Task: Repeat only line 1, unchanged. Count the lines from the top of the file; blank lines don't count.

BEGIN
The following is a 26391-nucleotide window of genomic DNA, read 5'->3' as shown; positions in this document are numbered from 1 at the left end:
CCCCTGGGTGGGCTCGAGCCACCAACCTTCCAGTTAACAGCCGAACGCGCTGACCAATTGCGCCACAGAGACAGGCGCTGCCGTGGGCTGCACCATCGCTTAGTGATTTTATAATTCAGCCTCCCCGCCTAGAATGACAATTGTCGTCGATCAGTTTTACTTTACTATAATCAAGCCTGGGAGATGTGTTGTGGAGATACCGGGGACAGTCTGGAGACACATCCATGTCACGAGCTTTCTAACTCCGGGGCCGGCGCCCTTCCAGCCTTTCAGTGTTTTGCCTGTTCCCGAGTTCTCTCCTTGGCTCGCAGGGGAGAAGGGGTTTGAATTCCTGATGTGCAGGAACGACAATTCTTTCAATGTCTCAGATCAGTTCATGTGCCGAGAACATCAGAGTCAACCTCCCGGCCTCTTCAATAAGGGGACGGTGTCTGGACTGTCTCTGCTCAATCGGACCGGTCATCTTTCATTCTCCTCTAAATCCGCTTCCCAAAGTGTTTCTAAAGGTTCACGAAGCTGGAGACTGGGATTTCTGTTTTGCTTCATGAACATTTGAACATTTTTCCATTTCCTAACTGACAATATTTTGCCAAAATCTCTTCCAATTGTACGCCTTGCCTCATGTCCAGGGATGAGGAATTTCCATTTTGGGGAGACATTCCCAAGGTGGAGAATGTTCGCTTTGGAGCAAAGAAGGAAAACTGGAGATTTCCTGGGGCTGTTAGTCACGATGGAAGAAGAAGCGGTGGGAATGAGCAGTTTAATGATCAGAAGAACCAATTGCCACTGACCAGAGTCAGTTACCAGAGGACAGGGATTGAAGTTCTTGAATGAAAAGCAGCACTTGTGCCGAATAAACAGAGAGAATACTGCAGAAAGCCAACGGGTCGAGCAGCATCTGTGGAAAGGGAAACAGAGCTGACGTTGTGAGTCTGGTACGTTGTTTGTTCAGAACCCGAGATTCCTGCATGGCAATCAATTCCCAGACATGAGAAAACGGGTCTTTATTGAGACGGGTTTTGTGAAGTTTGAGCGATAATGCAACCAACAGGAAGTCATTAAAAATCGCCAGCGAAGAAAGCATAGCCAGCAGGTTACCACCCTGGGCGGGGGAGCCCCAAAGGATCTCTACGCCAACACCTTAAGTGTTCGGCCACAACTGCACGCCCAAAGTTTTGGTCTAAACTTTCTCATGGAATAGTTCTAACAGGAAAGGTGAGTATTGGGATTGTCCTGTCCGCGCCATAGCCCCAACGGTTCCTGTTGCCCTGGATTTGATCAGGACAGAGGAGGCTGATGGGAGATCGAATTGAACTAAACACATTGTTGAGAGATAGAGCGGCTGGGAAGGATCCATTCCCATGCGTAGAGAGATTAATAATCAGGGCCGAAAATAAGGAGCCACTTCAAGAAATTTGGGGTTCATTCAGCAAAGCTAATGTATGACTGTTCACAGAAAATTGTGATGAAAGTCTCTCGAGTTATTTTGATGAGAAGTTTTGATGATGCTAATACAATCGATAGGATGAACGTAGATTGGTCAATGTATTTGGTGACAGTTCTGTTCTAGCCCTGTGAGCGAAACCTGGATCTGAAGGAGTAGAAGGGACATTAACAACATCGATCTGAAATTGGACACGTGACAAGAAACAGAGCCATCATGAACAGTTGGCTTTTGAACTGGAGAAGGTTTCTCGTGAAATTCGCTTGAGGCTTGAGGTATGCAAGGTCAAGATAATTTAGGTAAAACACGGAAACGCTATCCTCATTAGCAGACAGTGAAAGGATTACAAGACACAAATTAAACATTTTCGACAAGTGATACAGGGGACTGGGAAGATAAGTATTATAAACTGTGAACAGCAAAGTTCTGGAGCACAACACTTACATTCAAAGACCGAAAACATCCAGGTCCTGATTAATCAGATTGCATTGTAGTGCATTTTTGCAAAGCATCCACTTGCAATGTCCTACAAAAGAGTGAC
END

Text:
The following is a 26391-nucleotide window of genomic DNA, read 5'->3' as shown; positions in this document are numbered from 1 at the left end: